Posts in the “zen” category

If you want to understand all the Buddhas ...

“If you want to understand all the Buddhas of the past, present and future, then you should view the nature of the universe as created by mind alone.”

I have often wondered how you should interpret this quote. This article titled, Created By Mind Alone, provides more hints on how to interpret it.

You can’t light a lamp, there’s no oil in the house (poem)

This is a poem by the seventeenth-century monk Yinyuan Longqi. I just saw it in this article about a Zen teacher who had a panic attack.

This is an interesting quote: “I practiced in the midst of a pounding heart, with crazy energy running through my body and a strong aversion to these feelings. In the midst of panic, I could feel that it was fundamentally a physical sensation of hyper-arousal and that if I allowed that energy to course, with attention and a minimum of aversion, something interesting happened.”

Albert Einstein, Zen Master?

Knowing of my interest in Zen, a friend of mine sent me this photo of a letter from Albert Einstein to a parent grieving after the loss of a child:

Albert Einstein, Zen Master

If you know something about Zen, you know that Einstein is writing about the “oneness” of the universe. Zen tries to teach us about this through techniques like Zen Meditation (zazen), and the concept of all things being interdependent.

On mindfulness, and becoming a teenager again

I was walking down the sidewalk last night, really trying to feel my surroundings — trying to be my surroundings — when in an instant I was one of the teenagers in a group walking in front of me. It was a flood of feelings and emotions that I haven’t felt in a long time, a mix of joy, curiosity, uncertainty, and more. It wasn’t overwhelming, but afterwards it felt like Neo’s “whoa.”

I don’t know how long it lasted, whether it was an instant or a few moments — it was one of those things where if you don’t think about it maybe it keeps going, but once you think about it, it’s over — but for that short period of time I was that other person. I have no idea what the body normally known as “me” did in that time. If the event had lasted longer it could have walked into a tree or onto the street for all my consciousness would have known.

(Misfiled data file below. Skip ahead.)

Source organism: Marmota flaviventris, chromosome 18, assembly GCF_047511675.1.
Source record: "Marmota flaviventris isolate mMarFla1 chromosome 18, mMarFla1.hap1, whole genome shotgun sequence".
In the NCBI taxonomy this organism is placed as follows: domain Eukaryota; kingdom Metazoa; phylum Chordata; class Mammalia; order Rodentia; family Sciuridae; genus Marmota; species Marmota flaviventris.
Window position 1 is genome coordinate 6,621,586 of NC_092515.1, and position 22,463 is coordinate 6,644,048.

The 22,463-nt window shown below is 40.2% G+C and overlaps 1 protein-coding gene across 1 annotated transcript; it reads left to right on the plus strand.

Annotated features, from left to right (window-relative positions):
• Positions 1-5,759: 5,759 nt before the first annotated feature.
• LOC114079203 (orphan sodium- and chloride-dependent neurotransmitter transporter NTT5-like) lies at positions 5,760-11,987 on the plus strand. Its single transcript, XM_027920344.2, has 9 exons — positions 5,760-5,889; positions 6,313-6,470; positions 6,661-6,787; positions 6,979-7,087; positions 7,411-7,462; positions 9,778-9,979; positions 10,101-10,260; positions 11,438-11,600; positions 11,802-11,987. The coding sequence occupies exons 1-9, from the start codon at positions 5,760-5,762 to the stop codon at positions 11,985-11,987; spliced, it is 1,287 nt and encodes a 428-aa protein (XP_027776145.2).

This mindfulness/awareness thing is kinda trippy.

~ April 12, 2017 #LucidDream

A dog, meditating

When my dog Zeus was alive, he'd join me while I was meditating. That's what this photo reminds me of.

Proper mindfulness technique: Not judging what you see, stake out your inner experience

I like this description of the proper mindfulness technique:

“Not judging what you see, not considering it good or bad, just seeing what you see, with interest ... staking out your inner experience, like a wildlife photographer in an exotic location, waiting for the moment to snap.”

I don’t know who the speaker is, but I heard that on a Buddhify recording.

~ a note from April 9, 2015

Equanimity definition (and equanimity vs indifference or apathy) (Shinzen Young quote)

The following is a definition of equanimity, and how equanimity differs from indifference or apathy. The entire quote comes from Shinzen Young:

“Many people get confused about what equanimity is and what it isn’t. Here are some examples that may help clarify.

Equanimity can be deepened by relaxing tension around pain, such as the pain of a broken leg. But equanimity does not mean that you don’t care about getting proper medical attention, such as getting a cast.

Equanimity means opening up to angry sensations that may arise during an argument. But equanimity does not mean that you should stay in a bad relationship.

Steve Jobs: “Remembering that I’ll be dead soon is the most important tool”

In terms of being a nice person, Steve Jobs may have been the worst Buddhist in the history of the world, but he captures the Zen/Buddhist essence in this quote:

“Remembering that I’ll be dead soon is the most important tool I’ve ever encountered to help me make the big choices in life. Because almost everything — all external expectations, all pride, all fear of embarrassment or failure — these things just fall away in the face of death, leaving only what is truly important. Remembering that you are going to die is the best way I know to avoid the trap of thinking you have something to lose. You are already naked. There is no reason not to follow your heart.”

Photo from, words from Steve Jobs.

Not touching your face in public reminds me of trying to meditate at a Zen center

These days whenever my face itches when I’m out in public and I can no longer scratch it, it reminds me of the early days of trying to meditate at a Zen center. You’re sitting there with a group of people and it’s absolutely quiet, and you’re trying to meditate, with your legs crossed and your hands in the “cosmic mudra” in your lap, and then something somewhere on your body starts to itch. But you’re not allowed to scratch it, you’re not even supposed to move.